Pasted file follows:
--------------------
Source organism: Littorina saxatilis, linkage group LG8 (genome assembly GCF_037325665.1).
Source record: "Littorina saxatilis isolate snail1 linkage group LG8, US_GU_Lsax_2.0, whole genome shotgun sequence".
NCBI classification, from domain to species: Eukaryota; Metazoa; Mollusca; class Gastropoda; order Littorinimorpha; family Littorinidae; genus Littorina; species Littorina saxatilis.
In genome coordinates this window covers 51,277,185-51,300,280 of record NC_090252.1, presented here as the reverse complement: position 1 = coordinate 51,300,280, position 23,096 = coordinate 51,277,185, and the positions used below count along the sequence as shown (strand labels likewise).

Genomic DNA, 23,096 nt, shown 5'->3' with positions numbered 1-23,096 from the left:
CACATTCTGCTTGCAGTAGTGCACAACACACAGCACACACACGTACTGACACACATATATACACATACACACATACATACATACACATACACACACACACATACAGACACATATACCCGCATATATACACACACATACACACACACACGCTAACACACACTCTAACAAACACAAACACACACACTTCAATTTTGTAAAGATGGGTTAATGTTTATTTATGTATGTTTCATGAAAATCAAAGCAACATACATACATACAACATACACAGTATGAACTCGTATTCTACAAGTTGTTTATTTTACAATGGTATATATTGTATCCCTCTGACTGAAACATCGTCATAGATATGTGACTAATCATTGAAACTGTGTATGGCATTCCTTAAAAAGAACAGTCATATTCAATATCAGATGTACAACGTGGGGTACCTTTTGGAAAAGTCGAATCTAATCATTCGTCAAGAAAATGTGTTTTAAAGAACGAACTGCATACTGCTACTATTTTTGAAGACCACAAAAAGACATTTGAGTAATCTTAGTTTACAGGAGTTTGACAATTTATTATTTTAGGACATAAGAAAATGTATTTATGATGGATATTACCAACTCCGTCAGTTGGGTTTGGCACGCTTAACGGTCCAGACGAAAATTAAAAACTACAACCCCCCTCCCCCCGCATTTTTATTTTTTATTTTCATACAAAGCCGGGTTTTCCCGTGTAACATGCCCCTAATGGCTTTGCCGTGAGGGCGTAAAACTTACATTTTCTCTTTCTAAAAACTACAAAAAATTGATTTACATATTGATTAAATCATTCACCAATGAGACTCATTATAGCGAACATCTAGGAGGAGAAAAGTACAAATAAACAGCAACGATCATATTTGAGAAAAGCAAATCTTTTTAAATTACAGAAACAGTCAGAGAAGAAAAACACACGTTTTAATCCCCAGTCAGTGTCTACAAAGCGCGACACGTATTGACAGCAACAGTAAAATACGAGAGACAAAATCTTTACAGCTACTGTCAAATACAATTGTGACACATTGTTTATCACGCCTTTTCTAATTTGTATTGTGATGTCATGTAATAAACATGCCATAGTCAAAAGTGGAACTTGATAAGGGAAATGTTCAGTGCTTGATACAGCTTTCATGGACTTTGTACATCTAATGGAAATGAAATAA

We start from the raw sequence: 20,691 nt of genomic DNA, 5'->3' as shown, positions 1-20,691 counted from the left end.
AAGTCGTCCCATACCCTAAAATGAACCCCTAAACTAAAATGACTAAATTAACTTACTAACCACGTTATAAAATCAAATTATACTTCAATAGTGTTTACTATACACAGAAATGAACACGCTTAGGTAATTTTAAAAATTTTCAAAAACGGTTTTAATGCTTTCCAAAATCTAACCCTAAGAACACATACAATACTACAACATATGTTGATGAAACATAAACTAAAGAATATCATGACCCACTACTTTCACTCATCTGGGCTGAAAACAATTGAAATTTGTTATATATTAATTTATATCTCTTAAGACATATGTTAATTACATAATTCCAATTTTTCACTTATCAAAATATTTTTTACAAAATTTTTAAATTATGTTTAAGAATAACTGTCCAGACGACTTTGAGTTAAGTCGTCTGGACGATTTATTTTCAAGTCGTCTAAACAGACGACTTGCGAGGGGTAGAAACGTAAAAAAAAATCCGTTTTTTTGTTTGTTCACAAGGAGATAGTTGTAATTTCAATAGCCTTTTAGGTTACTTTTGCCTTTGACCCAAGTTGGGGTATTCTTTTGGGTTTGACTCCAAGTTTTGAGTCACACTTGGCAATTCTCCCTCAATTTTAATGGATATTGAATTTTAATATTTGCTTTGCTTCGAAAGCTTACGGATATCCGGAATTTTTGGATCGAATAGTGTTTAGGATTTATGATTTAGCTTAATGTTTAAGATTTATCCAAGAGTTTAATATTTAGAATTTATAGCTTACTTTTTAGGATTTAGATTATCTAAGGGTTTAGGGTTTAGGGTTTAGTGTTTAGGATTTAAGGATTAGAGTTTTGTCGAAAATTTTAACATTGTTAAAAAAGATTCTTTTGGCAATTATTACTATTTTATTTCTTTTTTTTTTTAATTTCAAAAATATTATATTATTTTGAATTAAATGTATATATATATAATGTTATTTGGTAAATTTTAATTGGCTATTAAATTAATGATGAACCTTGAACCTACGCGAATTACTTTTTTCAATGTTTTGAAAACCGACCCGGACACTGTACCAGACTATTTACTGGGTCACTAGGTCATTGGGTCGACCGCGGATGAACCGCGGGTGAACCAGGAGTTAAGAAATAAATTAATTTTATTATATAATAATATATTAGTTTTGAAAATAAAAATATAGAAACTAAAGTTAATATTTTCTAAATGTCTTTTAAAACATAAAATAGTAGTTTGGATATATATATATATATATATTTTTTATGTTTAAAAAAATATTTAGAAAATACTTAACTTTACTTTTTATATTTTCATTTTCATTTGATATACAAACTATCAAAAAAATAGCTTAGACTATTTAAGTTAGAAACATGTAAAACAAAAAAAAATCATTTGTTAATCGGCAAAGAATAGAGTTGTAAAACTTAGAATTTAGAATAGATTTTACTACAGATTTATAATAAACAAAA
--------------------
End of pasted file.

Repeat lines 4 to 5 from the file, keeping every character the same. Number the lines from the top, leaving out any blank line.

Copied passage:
In genome coordinates this window covers 51,277,185-51,300,280 of record NC_090252.1, presented here as the reverse complement: position 1 = coordinate 51,300,280, position 23,096 = coordinate 51,277,185, and the positions used below count along the sequence as shown (strand labels likewise).

Genomic DNA, 23,096 nt, shown 5'->3' with positions numbered 1-23,096 from the left: